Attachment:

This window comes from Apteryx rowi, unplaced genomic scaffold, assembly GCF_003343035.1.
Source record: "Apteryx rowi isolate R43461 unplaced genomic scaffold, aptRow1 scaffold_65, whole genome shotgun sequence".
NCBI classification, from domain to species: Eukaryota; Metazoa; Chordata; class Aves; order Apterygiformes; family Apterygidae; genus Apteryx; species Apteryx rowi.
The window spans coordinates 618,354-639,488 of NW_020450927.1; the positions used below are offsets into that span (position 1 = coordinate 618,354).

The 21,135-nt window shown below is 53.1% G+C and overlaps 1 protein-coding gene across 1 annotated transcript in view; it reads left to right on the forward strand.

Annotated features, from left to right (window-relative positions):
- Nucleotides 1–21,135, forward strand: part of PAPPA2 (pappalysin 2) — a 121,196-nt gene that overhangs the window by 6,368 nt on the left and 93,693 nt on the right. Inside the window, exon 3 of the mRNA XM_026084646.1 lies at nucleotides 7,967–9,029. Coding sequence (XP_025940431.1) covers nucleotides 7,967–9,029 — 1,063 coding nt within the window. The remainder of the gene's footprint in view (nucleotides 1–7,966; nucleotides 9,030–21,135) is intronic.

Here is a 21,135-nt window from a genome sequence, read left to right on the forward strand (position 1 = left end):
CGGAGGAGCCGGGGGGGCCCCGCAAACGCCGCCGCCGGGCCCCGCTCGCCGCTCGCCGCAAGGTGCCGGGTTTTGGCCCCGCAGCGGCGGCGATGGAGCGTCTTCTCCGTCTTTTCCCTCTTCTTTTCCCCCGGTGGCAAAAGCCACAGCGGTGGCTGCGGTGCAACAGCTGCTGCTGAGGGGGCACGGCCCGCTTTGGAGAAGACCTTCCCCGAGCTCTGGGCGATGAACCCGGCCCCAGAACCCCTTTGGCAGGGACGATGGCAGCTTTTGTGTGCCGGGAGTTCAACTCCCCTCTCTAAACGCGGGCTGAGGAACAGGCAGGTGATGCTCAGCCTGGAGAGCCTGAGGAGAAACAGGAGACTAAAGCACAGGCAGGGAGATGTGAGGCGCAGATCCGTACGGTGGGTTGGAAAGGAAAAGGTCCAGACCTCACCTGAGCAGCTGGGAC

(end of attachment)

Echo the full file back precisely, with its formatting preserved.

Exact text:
This window comes from Apteryx rowi, unplaced genomic scaffold, assembly GCF_003343035.1.
Source record: "Apteryx rowi isolate R43461 unplaced genomic scaffold, aptRow1 scaffold_65, whole genome shotgun sequence".
NCBI classification, from domain to species: Eukaryota; Metazoa; Chordata; class Aves; order Apterygiformes; family Apterygidae; genus Apteryx; species Apteryx rowi.
The window spans coordinates 618,354-639,488 of NW_020450927.1; the positions used below are offsets into that span (position 1 = coordinate 618,354).

The 21,135-nt window shown below is 53.1% G+C and overlaps 1 protein-coding gene across 1 annotated transcript in view; it reads left to right on the forward strand.

Annotated features, from left to right (window-relative positions):
- Nucleotides 1–21,135, forward strand: part of PAPPA2 (pappalysin 2) — a 121,196-nt gene that overhangs the window by 6,368 nt on the left and 93,693 nt on the right. Inside the window, exon 3 of the mRNA XM_026084646.1 lies at nucleotides 7,967–9,029. Coding sequence (XP_025940431.1) covers nucleotides 7,967–9,029 — 1,063 coding nt within the window. The remainder of the gene's footprint in view (nucleotides 1–7,966; nucleotides 9,030–21,135) is intronic.

Here is a 21,135-nt window from a genome sequence, read left to right on the forward strand (position 1 = left end):
CGGAGGAGCCGGGGGGGCCCCGCAAACGCCGCCGCCGGGCCCCGCTCGCCGCTCGCCGCAAGGTGCCGGGTTTTGGCCCCGCAGCGGCGGCGATGGAGCGTCTTCTCCGTCTTTTCCCTCTTCTTTTCCCCCGGTGGCAAAAGCCACAGCGGTGGCTGCGGTGCAACAGCTGCTGCTGAGGGGGCACGGCCCGCTTTGGAGAAGACCTTCCCCGAGCTCTGGGCGATGAACCCGGCCCCAGAACCCCTTTGGCAGGGACGATGGCAGCTTTTGTGTGCCGGGAGTTCAACTCCCCTCTCTAAACGCGGGCTGAGGAACAGGCAGGTGATGCTCAGCCTGGAGAGCCTGAGGAGAAACAGGAGACTAAAGCACAGGCAGGGAGATGTGAGGCGCAGATCCGTACGGTGGGTTGGAAAGGAAAAGGTCCAGACCTCACCTGAGCAGCTGGGAC